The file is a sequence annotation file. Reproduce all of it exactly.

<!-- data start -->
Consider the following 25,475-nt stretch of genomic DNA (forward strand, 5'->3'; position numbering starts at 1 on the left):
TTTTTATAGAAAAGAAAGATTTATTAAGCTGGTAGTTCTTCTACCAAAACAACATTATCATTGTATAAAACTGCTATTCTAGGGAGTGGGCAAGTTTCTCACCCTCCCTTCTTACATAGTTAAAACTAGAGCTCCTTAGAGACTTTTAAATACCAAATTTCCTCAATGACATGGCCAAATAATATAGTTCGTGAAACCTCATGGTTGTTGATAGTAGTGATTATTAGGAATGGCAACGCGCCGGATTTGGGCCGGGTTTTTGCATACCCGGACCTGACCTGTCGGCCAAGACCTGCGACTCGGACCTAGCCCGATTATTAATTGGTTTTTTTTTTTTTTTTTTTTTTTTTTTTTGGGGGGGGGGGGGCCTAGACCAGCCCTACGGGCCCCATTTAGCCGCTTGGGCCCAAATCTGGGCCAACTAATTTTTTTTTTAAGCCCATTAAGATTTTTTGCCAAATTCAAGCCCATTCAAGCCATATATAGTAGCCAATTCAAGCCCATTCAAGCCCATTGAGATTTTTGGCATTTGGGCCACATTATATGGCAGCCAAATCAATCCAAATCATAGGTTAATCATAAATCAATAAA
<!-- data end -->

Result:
Consider the following 25,475-nt stretch of genomic DNA (forward strand, 5'->3'; position numbering starts at 1 on the left):
TTTTTATAGAAAAGAAAGATTTATTAAGCTGGTAGTTCTTCTACCAAAACAACATTATCATTGTATAAAACTGCTATTCTAGGGAGTGGGCAAGTTTCTCACCCTCCCTTCTTACATAGTTAAAACTAGAGCTCCTTAGAGACTTTTAAATACCAAATTTCCTCAATGACATGGCCAAATAATATAGTTCGTGAAACCTCATGGTTGTTGATAGTAGTGATTATTAGGAATGGCAACGCGCCGGATTTGGGCCGGGTTTTTGCATACCCGGACCTGACCTGTCGGCCAAGACCTGCGACTCGGACCTAGCCCGATTATTAATTGGTTTTTTTTTTTTTTTTTTTTTTTTTTTTTGGGGGGGGGGGGGCCTAGACCAGCCCTACGGGCCCCATTTAGCCGCTTGGGCCCAAATCTGGGCCAACTAATTTTTTTTTTAAGCCCATTAAGATTTTTTGCCAAATTCAAGCCCATTCAAGCCATATATAGTAGCCAATTCAAGCCCATTCAAGCCCATTGAGATTTTTGGCATTTGGGCCACATTATATGGCAGCCAAATCAATCCAAATCATAGGTTAATCATAAATCAATAAA